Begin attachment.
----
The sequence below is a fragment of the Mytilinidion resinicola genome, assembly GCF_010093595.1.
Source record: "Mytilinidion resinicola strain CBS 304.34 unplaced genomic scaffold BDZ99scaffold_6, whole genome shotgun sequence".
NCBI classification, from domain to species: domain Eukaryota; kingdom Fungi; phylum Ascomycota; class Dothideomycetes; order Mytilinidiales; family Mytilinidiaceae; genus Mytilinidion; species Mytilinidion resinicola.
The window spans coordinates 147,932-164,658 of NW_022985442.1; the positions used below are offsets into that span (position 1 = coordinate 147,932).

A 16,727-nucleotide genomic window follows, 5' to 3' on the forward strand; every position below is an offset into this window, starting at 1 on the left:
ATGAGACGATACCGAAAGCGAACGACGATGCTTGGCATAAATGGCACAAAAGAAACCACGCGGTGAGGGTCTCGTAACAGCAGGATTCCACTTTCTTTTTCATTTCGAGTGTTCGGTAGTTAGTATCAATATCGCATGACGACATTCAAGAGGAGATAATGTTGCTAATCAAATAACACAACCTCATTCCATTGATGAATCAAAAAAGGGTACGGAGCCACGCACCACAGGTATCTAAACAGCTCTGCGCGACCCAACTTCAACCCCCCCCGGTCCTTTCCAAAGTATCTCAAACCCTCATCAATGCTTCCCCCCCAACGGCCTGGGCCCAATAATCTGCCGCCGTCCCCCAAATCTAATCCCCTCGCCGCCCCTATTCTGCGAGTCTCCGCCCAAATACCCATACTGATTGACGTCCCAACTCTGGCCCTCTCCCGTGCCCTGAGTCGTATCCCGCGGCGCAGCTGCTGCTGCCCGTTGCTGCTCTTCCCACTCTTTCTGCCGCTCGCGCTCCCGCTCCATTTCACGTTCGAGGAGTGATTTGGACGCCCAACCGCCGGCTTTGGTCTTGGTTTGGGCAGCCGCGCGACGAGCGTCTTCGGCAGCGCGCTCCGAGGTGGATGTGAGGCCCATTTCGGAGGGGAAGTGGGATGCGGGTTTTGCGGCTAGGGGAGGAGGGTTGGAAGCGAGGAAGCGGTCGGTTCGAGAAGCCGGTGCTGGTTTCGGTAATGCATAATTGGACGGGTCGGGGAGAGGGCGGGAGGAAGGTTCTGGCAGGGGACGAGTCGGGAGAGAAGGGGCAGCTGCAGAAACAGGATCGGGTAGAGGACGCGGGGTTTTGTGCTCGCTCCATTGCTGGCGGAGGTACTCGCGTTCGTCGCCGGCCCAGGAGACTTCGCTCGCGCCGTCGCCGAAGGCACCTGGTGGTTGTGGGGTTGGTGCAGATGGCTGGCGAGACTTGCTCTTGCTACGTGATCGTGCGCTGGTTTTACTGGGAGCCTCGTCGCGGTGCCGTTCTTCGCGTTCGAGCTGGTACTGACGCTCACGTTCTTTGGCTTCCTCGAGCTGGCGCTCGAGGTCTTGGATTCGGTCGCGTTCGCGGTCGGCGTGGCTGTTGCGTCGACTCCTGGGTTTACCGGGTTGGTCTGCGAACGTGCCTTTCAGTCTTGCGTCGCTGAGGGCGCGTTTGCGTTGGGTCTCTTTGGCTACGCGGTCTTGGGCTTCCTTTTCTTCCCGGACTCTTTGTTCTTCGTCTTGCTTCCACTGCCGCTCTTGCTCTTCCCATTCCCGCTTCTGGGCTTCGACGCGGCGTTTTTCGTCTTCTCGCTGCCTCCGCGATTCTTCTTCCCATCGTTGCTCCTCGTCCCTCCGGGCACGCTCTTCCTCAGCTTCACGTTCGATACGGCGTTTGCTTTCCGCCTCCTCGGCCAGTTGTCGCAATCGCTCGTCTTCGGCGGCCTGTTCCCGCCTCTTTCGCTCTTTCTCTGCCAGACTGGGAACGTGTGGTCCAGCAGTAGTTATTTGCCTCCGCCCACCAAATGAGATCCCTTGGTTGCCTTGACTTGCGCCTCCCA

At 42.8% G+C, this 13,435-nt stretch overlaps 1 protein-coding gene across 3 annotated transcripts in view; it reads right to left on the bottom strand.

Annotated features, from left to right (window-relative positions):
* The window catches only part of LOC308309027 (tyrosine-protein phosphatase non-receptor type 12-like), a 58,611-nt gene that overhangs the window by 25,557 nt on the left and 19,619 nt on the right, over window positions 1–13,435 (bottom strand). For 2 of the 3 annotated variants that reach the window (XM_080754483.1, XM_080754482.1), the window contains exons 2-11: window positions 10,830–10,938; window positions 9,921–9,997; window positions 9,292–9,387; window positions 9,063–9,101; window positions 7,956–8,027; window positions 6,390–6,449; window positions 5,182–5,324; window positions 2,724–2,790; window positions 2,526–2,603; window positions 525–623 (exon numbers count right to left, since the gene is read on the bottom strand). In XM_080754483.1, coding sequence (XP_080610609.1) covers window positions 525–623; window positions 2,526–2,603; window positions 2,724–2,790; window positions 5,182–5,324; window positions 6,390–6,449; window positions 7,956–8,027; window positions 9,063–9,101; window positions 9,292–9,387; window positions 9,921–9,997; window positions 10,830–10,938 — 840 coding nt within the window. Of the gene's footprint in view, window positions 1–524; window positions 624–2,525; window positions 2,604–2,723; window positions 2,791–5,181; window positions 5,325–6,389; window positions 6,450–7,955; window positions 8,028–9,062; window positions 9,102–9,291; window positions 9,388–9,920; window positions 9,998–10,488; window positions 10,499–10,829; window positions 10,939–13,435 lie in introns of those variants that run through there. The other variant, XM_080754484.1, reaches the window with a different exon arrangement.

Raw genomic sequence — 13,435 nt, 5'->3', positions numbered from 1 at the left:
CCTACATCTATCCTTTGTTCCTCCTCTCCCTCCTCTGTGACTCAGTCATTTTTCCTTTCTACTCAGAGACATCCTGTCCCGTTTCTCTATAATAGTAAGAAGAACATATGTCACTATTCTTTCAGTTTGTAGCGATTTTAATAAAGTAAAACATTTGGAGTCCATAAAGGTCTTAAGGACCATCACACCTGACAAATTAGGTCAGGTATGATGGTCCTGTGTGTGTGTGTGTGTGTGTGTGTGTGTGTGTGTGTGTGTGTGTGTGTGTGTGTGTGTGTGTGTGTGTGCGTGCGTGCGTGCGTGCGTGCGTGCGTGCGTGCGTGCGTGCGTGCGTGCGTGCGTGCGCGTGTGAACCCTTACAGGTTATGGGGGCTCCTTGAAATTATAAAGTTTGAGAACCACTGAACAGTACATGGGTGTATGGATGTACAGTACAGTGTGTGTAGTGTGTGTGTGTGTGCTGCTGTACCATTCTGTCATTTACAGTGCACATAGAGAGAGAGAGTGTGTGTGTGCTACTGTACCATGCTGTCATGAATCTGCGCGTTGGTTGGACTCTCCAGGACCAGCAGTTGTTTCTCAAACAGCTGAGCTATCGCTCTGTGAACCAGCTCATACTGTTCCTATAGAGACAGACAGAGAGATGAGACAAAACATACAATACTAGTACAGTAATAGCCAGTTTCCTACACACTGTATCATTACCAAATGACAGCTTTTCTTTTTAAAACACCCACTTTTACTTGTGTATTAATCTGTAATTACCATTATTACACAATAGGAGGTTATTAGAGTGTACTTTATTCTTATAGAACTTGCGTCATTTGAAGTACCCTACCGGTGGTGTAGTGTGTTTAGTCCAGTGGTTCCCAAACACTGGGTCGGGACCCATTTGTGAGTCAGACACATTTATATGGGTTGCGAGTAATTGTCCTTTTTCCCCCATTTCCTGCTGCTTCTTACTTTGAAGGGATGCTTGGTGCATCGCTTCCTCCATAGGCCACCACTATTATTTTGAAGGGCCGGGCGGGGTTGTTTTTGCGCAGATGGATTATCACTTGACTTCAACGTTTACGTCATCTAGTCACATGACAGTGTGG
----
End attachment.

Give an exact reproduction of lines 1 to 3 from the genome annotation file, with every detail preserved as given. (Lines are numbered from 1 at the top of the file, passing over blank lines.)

The sequence below is a fragment of the Mytilinidion resinicola genome, assembly GCF_010093595.1.
Source record: "Mytilinidion resinicola strain CBS 304.34 unplaced genomic scaffold BDZ99scaffold_6, whole genome shotgun sequence".
NCBI classification, from domain to species: domain Eukaryota; kingdom Fungi; phylum Ascomycota; class Dothideomycetes; order Mytilinidiales; family Mytilinidiaceae; genus Mytilinidion; species Mytilinidion resinicola.